Currently the cause of EoE in adults has not been clearly identified. Some studies have suggested an allergic reaction to environmental and food allergens. There may also be a genetic cause that may lead to EoE in some patients. A recent study has identified an increase in a gene coding for a protein called eotaxin-3 in patients with EoE. Further support that there may be a genetic link is that some adults have a family history of allergic disorders and a family history of EoE.

A history of allergic conditions such as allergic rhinitis, asthma, eczema or food allergy has been seen in up to 70% of adults with EoE either by history or positive allergy testing. In one recent study, adults with EoE treated with dietary elimination improved their EoE, but recurrence of EoE happened when certain foods were added back to the diet. This suggests that food allergens play a role in some adults with EoE.


Currently, there is no one accepted therapy for all patients with EoE. Although dietary therapy is the most common treatment of pediatric EoE, this has not been widely accepted among gastroenterologists who treat adult patients. Many adult patients are initially treated with acid-blocking medications to rule out GERD. If this does not improve symptoms or tissue changes of the eosinophils, then steroids taken using an asthma inhaler, but swallowed rather than inhaled by the patient, have been tried with good, although limited results. This treatment tends to be well tolerated; side-effects of a fungal infection called thrush or candida of the esophagus are relatively rare.

Dietary treatment may consist of an elemental diet, a “six-food-elimination diet” or a targeted-elimination diet, usually for six weeks. After this point, if the disease improves, foods are reintroduced one at a time to help identify the food trigger. An elemental diet is another potential treatment. It is an amino-acid based formula, taken usually for six weeks. Elemental formula can have a poor taste and can be costly; therefore, a six-food-elimination diet is preferred by most patients. A six-food-elimination diet is a diet that contains no milk, soy, egg, wheat, nuts or seafood. These foods are the most common food allergens found in patients with EoE. A targeted-elimination diet is a diet that is based on eliminating foods found to be positive on allergy testing.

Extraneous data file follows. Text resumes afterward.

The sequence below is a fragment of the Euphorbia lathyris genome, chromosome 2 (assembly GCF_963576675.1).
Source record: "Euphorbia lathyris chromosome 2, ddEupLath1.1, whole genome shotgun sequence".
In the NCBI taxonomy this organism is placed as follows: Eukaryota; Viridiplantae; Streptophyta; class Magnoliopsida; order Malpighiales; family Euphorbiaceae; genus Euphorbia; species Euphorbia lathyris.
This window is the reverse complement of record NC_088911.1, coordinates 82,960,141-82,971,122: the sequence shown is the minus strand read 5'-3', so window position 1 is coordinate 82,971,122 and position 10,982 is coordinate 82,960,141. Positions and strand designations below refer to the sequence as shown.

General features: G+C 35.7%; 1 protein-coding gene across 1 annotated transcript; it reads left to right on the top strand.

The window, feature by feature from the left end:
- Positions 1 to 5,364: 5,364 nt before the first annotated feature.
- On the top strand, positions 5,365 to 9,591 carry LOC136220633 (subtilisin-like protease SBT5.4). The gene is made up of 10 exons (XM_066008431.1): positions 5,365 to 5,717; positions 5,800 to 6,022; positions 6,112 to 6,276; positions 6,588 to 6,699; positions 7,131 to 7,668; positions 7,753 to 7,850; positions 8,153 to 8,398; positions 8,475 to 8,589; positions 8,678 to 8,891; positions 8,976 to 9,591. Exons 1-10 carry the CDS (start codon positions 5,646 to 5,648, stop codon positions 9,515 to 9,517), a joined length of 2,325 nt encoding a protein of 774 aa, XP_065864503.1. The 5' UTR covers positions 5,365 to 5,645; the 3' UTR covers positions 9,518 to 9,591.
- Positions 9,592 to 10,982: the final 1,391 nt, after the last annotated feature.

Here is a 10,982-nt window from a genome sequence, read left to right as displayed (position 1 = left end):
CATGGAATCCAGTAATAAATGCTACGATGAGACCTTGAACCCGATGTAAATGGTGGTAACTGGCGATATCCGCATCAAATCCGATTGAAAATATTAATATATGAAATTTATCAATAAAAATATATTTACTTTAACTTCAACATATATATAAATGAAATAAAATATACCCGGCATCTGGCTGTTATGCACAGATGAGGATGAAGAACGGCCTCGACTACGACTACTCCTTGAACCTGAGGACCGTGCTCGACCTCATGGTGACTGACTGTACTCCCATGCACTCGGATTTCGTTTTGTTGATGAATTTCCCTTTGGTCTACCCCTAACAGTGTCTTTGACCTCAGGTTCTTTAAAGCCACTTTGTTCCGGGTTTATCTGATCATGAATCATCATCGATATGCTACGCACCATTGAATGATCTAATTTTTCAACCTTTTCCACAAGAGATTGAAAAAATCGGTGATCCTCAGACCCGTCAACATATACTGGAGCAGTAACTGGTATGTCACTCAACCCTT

Dietary therapy has been shown to be helpful in some adults with EoE and may be tried with motivated (willing to follow through with food avoidance) patients under the care of an experienced provider or dietician.

If patients do not respond to medical therapy or diet exclusion, an esophageal dilation or “stretching” is sometimes performed if there is narrowing of the esophagus. Although dilation may be helpful in the short term, repeated dilations may be needed to control symptoms. Because dilation alone does not affect the underlying inflammation in the esophagus, this procedure is usually performed in patients who are also being treated with medical or dietary therapy. The risks of esophageal dilation include chest pain after the procedure and in rare cases a perforation or tear of the esophagus. While dilation can be performed safely, it must be done with caution and is almost always performed after a trial of medical or dietary therapy has failed.

What is the long term consequence of having EoE?

There is limited information about the natural history of this disease in adults. Current studies suggest that it is a chronic, reoccurring condition. Patients have continued symptoms, although esophageal eosinophil levels may change over time. Complications, including esophageal strictures and food impactions, may occur. In very rare cases, forceful vomiting, prolonged food impactions and esophageal dilations may result in a perforation or tear of the esophagus which needs immediate medical attention. Currently treatment of EoE is directed at controlling symptoms, reducing eosinophil levels in the tissue, and preventing complications of the disease, such as food impactions.

Author(s) and Publication Date(s)

Nirmala Gonsalves, MD, Northwestern University, The Feinberg School of Medicine, Chicago, IL – Published July 2010.